Political philosopher Michael Oakeshott pointed out that the key feature of a conversation is not the search for “a truth” to be discovered, but an “intellectual adventure” to properly understand the positions of those participating. Universities’ representative bodies – who are generally conservative advocates for world-renowned institutions – have majored on the need for and primacy of autonomy and self-regulation, and waxed lyrical about the ‘bureaucratic burden’ of regulation. The word ‘crippling’ has subsequently been added by scribblers in the Cabinet Office.
By contrast, as an ombudsman, I always began from the need for accountability and external oversight, arguing that continued or enhanced public trust is incompatible with self-regulation on its own. This was evidenced by the spectacular collapse of the Press Complaints Commission, to take just one example, and on which I wrote a comparative analysis of regulation in universities and newspapers.
However, by the time we have moved from principles to details, the distance between the positions is greatly diminished, even if the opening perspective, language, and direction of travel are different. There is, for example, very little of the substantive content of the 2015 Regulation Report of the Universities UK Regulation Task and Finish Group for supporters of accountability to take exception to. This continues to be the case even if responses to occasional institutional dysfunctional behaviour might be different.
What participants to the conversation usually have in common is a respect for the cardinal principle of academic freedom, and an appreciation that without it universities would lose essential elements of their key characteristics. This point is well made by Stefan Collini in his magisterial, ‘jeremiad’ polemic, ‘What are universities for?’.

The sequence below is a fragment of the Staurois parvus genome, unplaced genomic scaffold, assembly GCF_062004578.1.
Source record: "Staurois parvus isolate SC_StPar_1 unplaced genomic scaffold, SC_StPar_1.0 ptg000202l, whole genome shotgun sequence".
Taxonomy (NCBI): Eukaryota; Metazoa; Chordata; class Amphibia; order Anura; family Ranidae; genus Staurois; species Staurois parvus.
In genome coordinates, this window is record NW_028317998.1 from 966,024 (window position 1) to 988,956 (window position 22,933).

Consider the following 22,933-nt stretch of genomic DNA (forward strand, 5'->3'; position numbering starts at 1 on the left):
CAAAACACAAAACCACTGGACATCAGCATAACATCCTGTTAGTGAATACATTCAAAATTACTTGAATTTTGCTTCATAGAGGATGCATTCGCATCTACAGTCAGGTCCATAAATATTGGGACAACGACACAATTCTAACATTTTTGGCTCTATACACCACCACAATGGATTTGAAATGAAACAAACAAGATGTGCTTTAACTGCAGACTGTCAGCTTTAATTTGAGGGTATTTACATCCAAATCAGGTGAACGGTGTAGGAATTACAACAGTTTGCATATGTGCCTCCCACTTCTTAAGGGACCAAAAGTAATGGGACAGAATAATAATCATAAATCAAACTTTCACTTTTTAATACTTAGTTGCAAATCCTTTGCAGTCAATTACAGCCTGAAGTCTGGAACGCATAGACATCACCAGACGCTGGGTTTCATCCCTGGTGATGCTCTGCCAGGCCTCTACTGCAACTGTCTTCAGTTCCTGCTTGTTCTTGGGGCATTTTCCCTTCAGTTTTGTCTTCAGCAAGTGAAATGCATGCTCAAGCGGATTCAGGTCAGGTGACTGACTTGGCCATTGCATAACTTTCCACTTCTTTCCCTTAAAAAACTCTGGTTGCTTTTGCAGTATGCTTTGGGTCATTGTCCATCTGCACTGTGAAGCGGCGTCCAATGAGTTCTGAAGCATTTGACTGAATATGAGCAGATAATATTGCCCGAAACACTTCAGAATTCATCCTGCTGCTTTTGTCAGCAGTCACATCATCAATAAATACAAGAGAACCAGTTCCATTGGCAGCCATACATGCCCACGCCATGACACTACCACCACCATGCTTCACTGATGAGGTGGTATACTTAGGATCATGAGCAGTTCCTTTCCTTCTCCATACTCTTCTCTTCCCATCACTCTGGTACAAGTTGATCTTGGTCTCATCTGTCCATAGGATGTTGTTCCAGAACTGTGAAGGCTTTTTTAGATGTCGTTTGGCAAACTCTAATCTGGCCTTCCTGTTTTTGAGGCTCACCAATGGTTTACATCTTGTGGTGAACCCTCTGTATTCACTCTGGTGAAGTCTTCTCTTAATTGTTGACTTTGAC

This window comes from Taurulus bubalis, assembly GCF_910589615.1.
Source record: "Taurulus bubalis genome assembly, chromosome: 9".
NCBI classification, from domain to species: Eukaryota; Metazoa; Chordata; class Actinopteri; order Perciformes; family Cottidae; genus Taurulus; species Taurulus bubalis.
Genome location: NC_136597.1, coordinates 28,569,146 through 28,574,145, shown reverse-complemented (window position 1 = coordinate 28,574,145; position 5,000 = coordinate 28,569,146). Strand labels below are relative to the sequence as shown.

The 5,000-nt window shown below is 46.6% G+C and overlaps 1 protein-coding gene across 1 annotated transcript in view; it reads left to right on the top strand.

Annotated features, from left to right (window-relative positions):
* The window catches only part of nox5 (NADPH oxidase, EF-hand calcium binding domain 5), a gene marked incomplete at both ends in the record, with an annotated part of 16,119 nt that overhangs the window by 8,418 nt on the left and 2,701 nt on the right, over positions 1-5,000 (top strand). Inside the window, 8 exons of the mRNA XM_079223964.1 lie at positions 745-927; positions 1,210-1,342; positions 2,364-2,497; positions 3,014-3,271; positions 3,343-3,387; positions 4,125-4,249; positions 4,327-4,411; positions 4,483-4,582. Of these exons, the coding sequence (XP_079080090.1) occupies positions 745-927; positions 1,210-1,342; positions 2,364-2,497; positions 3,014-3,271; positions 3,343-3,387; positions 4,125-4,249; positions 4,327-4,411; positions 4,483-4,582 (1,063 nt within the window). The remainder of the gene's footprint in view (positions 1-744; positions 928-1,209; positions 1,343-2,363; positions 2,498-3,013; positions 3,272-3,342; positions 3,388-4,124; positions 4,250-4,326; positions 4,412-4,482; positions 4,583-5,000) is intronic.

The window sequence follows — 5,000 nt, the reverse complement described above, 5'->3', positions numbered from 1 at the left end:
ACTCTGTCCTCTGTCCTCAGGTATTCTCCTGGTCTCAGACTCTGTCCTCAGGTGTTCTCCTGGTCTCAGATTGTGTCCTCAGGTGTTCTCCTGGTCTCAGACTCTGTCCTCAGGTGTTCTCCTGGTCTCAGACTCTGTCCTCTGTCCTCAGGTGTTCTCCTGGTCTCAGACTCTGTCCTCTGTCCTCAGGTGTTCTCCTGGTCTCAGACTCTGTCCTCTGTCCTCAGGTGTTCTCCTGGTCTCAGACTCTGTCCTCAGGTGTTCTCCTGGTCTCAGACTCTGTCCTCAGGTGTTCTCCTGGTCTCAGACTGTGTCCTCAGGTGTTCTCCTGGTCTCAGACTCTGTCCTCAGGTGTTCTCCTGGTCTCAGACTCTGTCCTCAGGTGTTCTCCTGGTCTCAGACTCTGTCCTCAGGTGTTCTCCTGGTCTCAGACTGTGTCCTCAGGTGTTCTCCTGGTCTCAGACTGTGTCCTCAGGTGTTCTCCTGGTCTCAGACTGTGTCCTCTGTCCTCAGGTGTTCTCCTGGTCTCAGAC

And so it is with many critiques of the current government’s Higher Education and Research Bill, about which exemplary colleagues have energetically and acutely exercised their concerns “like whippets in a meadow on Sunday afternoon”. While the critics’ headline points are chastening (even lurid), an appreciation of their wider positions is revealing and thought-provoking.
The criticisms of the current bill are better understood and refined if they are set against a number of questions deriving from the Nolan analysis:
- Bearing in mind that academic freedom and academic judgement are cardinal but limited concepts (not everything an academic says or does constitutes an academic judgement) are the specific proposals themselves really a threat to that freedom and judgement?
- Is the criticism that proposals ‘serve the pleasure of politicians’ attributable to the proposals themselves or separately to (any) government’s use of the power of public appointment where Nolan set out rules of fair and open competition?
- Would the measures pass a public interest test in being necessary to improve the accountability of universities, where the outcome of self-regulatory action or inaction has been sub-optimal or where the policy proposal is only deliverable through legislation?
The point of these questions is not to generate particular answers but to encourage draft legislation to be measured against the Nolan maxim that “the exact counter-balance to autonomy is accountability”. The sometimes legitimate objection that a proposal ‘adds to the regulatory burden’ is supplemented by a tougher inquiry into why the proposal has emerged in the first place.
This does not betray a bias against autonomy towards accountability. I accept, as Collini reminds us, that we need to be wary of the “empty formalism” associated with some measures to make universities accountable. But this is different from being sceptical about accountability itself. Our universities are competent and world-renowned. They should continue to be underpinned by the cardinal principle of academic freedom, without which they would be broken shells. But, where appropriate, and with an abundance of caution, their accountability should be strengthened to ensure continued public trust in their operation and growth.